3. The plug part according to claim 1, wherein the sleeve outflow openings are arranged so as to direct a flow of circulating cooling medium towards the front face of the optical waveguide.
4. The plug part according to claim 1, including a cooling gas medium circulated in the housing between said inlet and outlet openings, wherein the cooling gas medium comprises one or more gases selected from the group consisting of air, O2, N2, Ar, CO2, He, Xe, and a shielding gas used with an application using light transmitted through the optical waveguide.
5. A plug part for an optical waveguide according to claim 1, including a cooling tube element in the housing extending longitudinally along the housing length between said inlet and outlet openings, and defining first and second cooling medium flow channels extending respectively to the inner and outer sides of said collar.
6. The plug part according to claim 5, wherein the first flow channel extends along a first space between a bared section of the optical waveguide and an inner wall of the cooling tube element, and the second flow channel extends along a second space between an outer wall of the cooling tube element and an inner wall of the housing, said first flow channel being in communication with an inner area within the cooling collar that includes the front face of the waveguide element.
7. The plug part according to claim 6, wherein the cooling tube element includes a cooling tube element opening which provides fluid communication between the first and second flow channels.
8. The plug part according to claim 6, wherein said second flow channel is configured so as to direct cooling medium circulating there through to an inner surface of said protective glass.
9. The plug part according to claim 6, including a conical prism located in the interior of the housing adjacent the front face of the optical waveguide; said prism located and arranged so as to be exposed to circulating cooling medium within the cooling collar along surfaces of the prism.
10. The plug part according to claim 5, said cooling tube element connected to and forming an extension of said cooling collar extending towards an end of the housing receiving the optical waveguide.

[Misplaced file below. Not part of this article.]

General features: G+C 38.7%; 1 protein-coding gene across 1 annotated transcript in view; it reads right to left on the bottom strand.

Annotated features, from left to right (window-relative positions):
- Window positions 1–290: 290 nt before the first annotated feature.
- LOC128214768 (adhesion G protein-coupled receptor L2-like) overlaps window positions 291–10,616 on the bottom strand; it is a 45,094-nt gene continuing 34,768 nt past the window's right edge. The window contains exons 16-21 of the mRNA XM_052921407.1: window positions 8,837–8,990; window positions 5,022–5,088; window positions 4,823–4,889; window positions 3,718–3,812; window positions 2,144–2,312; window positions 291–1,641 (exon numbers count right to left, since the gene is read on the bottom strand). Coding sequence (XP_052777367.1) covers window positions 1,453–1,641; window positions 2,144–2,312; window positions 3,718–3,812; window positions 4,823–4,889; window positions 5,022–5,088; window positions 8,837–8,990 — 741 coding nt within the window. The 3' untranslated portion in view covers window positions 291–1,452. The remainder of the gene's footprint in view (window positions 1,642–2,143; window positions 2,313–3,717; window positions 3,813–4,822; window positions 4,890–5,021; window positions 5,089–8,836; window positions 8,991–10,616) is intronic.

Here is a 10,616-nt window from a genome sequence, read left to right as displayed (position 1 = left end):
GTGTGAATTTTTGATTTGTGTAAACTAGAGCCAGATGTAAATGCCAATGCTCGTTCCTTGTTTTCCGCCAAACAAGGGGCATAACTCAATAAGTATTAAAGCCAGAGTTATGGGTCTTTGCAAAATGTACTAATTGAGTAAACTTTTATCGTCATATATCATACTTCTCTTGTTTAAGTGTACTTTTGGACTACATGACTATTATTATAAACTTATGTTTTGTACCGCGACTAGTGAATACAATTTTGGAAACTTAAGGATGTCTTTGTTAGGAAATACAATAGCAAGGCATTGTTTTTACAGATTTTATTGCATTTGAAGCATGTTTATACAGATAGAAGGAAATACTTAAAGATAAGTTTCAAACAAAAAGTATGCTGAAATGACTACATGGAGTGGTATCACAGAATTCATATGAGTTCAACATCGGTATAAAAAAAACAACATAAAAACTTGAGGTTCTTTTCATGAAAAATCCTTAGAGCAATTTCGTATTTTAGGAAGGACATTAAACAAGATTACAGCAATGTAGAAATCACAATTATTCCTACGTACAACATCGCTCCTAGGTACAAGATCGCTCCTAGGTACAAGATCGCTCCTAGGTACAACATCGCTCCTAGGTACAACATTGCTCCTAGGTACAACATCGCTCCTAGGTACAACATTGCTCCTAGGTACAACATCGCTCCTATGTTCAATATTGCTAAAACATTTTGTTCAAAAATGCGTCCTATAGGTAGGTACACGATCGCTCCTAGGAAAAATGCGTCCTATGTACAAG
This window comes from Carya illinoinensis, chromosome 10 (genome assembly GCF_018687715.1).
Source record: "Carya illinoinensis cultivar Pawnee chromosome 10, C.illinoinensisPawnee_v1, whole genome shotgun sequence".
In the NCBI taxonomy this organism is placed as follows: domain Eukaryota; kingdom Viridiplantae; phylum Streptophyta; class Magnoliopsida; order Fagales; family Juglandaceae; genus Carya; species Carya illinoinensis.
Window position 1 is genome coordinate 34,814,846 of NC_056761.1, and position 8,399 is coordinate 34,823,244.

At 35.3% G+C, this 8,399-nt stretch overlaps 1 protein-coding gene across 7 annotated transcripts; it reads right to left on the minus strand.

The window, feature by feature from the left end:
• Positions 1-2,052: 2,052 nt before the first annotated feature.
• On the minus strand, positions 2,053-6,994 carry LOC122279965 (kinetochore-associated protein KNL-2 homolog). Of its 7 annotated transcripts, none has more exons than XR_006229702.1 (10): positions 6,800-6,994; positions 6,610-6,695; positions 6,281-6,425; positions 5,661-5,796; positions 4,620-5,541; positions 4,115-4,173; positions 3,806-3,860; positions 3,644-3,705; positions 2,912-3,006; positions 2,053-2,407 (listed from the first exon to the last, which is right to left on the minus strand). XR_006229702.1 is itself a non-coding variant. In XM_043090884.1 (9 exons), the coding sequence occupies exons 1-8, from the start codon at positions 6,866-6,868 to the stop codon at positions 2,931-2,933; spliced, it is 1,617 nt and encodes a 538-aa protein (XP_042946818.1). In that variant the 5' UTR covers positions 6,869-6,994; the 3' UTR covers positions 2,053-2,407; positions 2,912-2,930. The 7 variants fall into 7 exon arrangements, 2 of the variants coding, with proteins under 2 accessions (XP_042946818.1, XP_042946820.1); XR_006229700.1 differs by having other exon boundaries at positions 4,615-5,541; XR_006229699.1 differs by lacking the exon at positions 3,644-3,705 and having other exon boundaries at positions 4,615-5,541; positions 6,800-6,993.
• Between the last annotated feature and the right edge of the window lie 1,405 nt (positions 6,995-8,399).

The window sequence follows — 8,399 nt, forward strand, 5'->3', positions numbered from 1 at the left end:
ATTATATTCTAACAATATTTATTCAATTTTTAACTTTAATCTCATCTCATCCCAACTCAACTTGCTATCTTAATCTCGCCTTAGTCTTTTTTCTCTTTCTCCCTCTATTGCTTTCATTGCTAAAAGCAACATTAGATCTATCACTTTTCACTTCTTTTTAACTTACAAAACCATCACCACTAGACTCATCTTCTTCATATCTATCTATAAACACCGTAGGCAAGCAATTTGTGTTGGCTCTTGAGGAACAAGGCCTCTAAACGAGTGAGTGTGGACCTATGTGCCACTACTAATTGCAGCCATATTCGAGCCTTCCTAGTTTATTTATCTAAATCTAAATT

11. The plug part according to claim 1, wherein the sleeve outflow openings are arranged so as to direct a flow of circulating cooling medium towards an inner side of the protective glass.
12. The plug part according to claim 1, including an anti-reflective layer on the front face of the optical waveguide.
13. A plug part for an optical waveguide, comprising:
a housing having a longitudinally extending outer side wall and enclosing a length of optical waveguide terminating at an exposed front face within the housing, said housing having cooling medium inlet and outlet openings longitudinally spaced along the housing enabling circulation of a gas cooling medium in the housing between the inlet and outlet openings;
a cooling collar extending inside and along a portion of the side wall of the housing adjacent to and at least along a length of the optical waveguide including the front face thereof;
a protective glass closing and secured to an end of the housing side wall opposite said end, the protective glass having an inner surface facing towards the front face of the optical waveguide and arranged so as to be at least partially exposed to a cooling medium circulating in the housing between said inlet and outlet openings,
said front face of the optical waveguide also located and arranged so as to be exposed to a circulating cooling medium in the housing between said inlet and outlet openings,